Violence Against Women in Mexico – The Femicide of Ingrid Escamilla

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4th April 2020  •  4 min read

On 11 February, 2020, the horrific news about the femicide of 25-year-old Ingrid Escamilla shocked the Mexican nation, not only because of the gruesome details of the case that were soon spread across the country, but because terrifying images of the victim’s body and the crime scene were published by two tabloids.


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Cristina Massieu is a visual artist, DJ and freelance writer from Mexico City who grew up in the 90s. She has been fascinated with true crime, bizarre mysteries and the occult from an early age and enjoys spending time with her three cats.


Of all the Latin American countries, Mexico has one of the highest rates of femicides, with an alarming average of ten per day. This serious problem is present in the everyday lives of Mexican women, who often declare their fear of being victims of harassment, violence, rape, and murder. The majority of femicides in Mexico are perpetrated by the victim’s romantic partner, and both the inefficiency of authorities and the misogyny that prevails in Mexican society are decisive factors of present-day reality for Mexican women.

On the morning of February 11th, 2020, the horrific news about the femicide of 25-year-old Ingrid Escamilla shocked the Mexican nation, not only because of the gruesome details of the case that were soon spread across the country, but because terrifying images of the victim’s body and the crime scene were published by two tabloid papers. These photographs were subsequently shared across social media, where a lot of insensitive memes were produced and quickly shared. How did these opportunistic newspapers get access to the confidential photographs of an ongoing case? It was obvious that forensic examiners and the authorities were involved.

An enormous wave of public indignation quickly rose and the perpetrator of the crime was captured within a few hours. It was none other than 46-year-old civil engineer Erick Francisco Robledo Rosas. His ex-wife called the police after he contacted her and confessed that he had killed Ingrid. Ingrid and Erick lived together in the north of Mexico City and had been a couple for five years despite the 20 year age gap between them.

Ingrid was open about his abusive behavior and people close to them described their relationship as conflictive and tumultuous. In fact, his ex-wife had previously filed a complaint for domestic abuse that went without consequence. According to written accounts, the couple engaged in a physical fight during a heated discussion and Erick used a kitchen knife to stab Ingrid several times in the neck area, which ultimately caused her death. He then proceeded to completely remove her skin and mutilate the body, also removing some of her organs, which he attempted to dispose of by flushing them down the toilet.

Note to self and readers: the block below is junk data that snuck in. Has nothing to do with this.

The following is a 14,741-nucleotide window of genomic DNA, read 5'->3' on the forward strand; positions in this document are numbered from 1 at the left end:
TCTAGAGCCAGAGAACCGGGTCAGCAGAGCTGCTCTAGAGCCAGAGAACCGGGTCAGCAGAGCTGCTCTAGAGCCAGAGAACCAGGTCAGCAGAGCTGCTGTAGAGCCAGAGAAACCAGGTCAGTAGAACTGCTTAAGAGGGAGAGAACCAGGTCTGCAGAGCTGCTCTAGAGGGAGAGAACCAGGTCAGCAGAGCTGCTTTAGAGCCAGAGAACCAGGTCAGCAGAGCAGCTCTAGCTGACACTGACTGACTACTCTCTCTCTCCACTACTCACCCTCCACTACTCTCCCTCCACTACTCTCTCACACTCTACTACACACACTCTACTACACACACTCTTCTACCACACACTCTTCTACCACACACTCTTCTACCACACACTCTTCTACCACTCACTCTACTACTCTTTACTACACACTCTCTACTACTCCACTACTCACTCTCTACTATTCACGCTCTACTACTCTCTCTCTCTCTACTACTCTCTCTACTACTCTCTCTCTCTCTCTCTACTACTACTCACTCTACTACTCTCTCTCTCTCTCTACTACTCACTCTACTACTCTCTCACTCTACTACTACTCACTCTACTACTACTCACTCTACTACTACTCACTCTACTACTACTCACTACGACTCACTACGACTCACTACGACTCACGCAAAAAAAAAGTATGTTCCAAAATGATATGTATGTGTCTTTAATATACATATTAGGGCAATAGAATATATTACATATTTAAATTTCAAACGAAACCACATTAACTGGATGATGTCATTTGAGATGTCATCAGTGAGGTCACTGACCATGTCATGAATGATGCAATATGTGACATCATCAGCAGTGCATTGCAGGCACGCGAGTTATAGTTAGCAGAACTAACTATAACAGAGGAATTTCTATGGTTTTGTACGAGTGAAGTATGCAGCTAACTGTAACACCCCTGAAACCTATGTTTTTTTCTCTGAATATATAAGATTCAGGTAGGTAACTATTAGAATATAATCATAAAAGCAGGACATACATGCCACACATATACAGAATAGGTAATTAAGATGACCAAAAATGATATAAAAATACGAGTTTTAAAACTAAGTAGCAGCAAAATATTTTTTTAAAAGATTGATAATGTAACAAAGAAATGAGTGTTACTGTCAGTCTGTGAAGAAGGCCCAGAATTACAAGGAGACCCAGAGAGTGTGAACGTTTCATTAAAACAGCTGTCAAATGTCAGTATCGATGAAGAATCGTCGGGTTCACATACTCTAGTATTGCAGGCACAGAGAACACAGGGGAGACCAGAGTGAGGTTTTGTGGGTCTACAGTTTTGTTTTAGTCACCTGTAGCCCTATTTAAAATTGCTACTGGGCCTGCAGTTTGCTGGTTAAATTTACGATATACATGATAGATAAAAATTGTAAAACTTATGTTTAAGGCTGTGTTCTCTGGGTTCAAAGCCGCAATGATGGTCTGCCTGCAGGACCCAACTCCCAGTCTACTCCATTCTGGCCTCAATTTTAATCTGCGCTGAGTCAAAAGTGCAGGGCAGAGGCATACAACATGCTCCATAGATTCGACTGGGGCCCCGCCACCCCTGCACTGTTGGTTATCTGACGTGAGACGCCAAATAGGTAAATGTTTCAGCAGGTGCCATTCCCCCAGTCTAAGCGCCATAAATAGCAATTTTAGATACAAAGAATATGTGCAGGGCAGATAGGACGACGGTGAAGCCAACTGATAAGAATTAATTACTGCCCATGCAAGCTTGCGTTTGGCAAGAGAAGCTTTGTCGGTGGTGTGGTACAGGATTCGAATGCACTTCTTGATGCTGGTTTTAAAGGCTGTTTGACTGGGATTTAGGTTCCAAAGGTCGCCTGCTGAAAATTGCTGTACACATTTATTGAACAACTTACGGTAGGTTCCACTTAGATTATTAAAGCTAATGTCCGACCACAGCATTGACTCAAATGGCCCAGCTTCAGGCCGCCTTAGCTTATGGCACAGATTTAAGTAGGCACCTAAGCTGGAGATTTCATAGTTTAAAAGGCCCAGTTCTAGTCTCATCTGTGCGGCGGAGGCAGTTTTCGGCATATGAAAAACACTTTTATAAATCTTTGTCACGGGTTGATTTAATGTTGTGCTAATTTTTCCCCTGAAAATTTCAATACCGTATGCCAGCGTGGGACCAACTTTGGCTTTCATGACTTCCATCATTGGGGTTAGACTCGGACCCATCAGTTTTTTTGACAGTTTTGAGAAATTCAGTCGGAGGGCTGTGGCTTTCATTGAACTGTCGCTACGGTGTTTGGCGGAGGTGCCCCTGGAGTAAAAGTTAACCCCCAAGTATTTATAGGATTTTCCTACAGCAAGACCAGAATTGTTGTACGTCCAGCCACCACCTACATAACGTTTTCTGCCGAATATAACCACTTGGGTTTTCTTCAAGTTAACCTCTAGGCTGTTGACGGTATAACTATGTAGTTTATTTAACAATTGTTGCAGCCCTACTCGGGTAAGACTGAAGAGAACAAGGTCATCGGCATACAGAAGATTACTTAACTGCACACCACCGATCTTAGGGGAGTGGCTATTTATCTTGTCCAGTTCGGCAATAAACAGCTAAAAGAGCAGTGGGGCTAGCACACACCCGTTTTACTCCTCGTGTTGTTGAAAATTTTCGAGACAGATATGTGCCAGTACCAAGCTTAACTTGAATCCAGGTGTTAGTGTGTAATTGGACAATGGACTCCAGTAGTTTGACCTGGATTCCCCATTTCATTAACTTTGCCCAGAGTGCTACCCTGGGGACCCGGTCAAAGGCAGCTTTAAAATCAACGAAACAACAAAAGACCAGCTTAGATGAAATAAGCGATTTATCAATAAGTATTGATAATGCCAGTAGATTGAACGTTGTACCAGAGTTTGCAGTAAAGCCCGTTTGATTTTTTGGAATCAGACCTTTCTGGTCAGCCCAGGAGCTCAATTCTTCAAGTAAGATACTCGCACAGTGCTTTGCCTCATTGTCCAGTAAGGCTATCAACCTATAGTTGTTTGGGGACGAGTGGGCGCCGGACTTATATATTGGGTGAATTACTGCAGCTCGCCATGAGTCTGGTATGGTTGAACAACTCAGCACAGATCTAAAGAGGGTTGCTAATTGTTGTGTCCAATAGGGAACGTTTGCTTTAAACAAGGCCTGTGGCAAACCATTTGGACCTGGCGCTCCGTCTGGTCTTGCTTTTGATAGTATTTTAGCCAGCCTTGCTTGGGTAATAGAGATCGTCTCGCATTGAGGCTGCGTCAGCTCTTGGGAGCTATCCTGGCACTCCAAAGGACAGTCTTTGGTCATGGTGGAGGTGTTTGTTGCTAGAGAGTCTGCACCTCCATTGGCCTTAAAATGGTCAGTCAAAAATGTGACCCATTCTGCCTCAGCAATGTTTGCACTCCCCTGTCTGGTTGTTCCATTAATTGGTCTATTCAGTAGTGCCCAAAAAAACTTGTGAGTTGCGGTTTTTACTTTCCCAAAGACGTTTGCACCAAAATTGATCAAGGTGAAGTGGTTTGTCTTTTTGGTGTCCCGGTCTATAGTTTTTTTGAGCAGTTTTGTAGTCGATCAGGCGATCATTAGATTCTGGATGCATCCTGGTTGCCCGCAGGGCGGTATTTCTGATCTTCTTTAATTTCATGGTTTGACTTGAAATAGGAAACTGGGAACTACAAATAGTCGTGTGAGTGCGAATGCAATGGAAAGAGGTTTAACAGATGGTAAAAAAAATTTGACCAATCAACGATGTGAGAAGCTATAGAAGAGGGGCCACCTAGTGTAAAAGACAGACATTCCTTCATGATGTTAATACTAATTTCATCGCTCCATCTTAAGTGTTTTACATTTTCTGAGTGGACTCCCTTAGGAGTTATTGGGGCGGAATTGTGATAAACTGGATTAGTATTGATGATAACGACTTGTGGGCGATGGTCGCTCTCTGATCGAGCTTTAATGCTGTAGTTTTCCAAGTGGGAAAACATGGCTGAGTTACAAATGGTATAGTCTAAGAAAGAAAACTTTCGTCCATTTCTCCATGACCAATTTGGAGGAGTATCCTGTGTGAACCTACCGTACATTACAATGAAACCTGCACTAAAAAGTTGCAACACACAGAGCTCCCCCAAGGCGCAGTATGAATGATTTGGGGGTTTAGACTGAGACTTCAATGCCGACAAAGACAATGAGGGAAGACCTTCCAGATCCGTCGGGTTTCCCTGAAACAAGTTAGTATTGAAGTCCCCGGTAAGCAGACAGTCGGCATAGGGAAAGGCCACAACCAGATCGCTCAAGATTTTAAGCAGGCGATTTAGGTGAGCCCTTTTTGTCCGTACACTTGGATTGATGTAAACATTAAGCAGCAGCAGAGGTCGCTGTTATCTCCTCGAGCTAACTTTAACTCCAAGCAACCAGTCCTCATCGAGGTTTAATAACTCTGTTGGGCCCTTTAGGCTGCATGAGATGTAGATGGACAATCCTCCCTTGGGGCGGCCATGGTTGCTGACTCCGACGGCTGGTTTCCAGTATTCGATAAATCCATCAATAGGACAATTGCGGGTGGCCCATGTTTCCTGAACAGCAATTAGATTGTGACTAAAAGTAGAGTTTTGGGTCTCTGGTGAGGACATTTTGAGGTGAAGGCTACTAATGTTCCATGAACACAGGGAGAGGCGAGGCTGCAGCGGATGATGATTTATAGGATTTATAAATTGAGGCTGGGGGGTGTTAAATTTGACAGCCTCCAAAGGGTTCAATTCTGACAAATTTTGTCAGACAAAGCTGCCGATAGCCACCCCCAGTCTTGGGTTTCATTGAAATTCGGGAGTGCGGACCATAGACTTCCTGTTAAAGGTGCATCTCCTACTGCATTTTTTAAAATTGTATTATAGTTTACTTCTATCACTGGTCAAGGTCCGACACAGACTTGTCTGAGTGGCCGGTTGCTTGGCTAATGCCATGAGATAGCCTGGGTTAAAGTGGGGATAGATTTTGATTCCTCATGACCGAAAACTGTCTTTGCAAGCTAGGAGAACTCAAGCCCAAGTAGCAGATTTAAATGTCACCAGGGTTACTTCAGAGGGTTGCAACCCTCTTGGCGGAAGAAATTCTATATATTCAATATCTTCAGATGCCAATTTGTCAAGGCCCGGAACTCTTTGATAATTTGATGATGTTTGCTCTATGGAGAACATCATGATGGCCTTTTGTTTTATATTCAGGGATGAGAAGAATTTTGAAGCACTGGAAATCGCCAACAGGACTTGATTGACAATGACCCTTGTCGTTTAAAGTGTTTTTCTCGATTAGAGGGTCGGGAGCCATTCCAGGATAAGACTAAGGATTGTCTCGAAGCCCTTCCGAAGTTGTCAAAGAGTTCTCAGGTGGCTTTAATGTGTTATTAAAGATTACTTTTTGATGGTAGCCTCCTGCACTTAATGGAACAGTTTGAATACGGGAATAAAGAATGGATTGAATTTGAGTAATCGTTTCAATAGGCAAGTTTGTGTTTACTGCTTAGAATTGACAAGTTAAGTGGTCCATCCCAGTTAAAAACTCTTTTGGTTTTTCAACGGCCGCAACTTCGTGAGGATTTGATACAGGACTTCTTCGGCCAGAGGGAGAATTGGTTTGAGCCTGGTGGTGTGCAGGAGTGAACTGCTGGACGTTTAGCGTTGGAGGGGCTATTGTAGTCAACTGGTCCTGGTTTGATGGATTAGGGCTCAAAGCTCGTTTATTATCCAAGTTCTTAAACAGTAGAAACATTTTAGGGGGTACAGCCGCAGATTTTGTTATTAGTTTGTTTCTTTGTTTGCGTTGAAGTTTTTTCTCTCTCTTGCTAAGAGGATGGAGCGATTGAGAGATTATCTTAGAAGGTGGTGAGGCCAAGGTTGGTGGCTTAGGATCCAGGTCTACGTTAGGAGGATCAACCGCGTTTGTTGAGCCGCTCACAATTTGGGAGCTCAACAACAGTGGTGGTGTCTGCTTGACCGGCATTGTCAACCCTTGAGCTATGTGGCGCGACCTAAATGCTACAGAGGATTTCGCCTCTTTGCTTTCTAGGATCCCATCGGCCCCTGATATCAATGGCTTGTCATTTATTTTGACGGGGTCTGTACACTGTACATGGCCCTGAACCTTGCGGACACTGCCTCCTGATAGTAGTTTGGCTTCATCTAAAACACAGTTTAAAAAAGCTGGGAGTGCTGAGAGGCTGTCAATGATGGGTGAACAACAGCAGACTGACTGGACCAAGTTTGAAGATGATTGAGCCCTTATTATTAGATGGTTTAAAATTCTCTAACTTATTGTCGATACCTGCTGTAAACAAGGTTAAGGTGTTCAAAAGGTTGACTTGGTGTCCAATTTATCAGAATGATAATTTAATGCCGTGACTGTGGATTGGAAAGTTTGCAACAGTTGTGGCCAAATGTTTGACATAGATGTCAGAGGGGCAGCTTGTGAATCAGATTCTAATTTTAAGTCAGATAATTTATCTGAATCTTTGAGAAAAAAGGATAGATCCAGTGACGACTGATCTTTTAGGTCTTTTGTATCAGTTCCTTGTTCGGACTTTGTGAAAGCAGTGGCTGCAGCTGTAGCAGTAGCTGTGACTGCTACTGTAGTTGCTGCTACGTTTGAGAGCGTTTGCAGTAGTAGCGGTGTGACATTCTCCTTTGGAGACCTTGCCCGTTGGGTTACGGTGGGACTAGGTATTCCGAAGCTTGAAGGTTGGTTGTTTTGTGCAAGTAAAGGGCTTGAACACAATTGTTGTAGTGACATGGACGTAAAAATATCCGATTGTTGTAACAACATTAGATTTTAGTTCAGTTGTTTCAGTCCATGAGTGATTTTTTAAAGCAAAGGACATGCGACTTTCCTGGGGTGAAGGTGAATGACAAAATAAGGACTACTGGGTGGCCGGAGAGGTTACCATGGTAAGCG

It was also reported that Erick’s son from his previous relationship, a teenager suffering from autism spectrum disorder, had witnessed the crime. After failed attempts at destroying the evidence, he dumped the remaining body parts on the street inside a green bag. When he telephoned his ex-wife, he was mumbling and soon admitted to having committed the atrocity. Finally, the police arrested him, shirtless, covered in blood, and muttering about who he was and what he had done. Many noted that he was visibly intoxicated. A video of him in the backseat of the patrol car was also leaked and his identity uncovered.

Despite the extremely brutal nature of the femicide, people on social media kept sharing the pictures and making disgusting “jokes.” In response to this, users flooded the hashtag #IngridEscamilla with beautiful images, such as artistic portraits of her and photographs of natural landscapes and sunsets, attempting to dignify the victim’s memory.

A woman holding a banner emblazoned with Ingrid Escamilla’s face during a protest against feticide in Mexico City, 14 February, 2020. Credit: Ginnette Riquelme / Associated Press.

Outrage spread like wildfire and the government was thoroughly questioned regarding the handling of the case, its brutality, the consequences of the illegal leaking of the images and the whereabouts of the murderer. Several feminist organizations called for protests, installed a memorial outside Ingrid’s house, and burned a vehicle belonging to La Prensa, one of the papers that published the crime scene photos. Claudia Sheinbaum, Mexico City’s mayor, declared that those responsible for leaking the images would be sanctioned and six public servants were already under investigation.

Nonetheless, the anger remained and people demanded justice. In the midst of it all, the creation of a specific law to protect the confidentiality of explicit images of violence and crime was proposed, but has not yet been approved. Erick apparently tried to commit suicide while being held by the authorities at a rehabilitation centre, which was also criticized by all those who believed he should have received a life sentence immediately. As of today, news about him are scarce.

Ingrid was described by relatives and friends as a joyful, intelligent, and curious person. She was born in the Mexican state of Puebla and moved to Mexico City after finishing her master’s degree in Tourism Administration. She had her whole life ahead of her and was brutally murdered by a man who was supposed to love and care for her. She is buried in the cemetery of the Juan Galindo Municipality in Puebla. Hers and the thousands of other femicides are a crucial part of the spark that lit the figurative fire of current feminist protests in Mexico, and shall always be remembered painfully.

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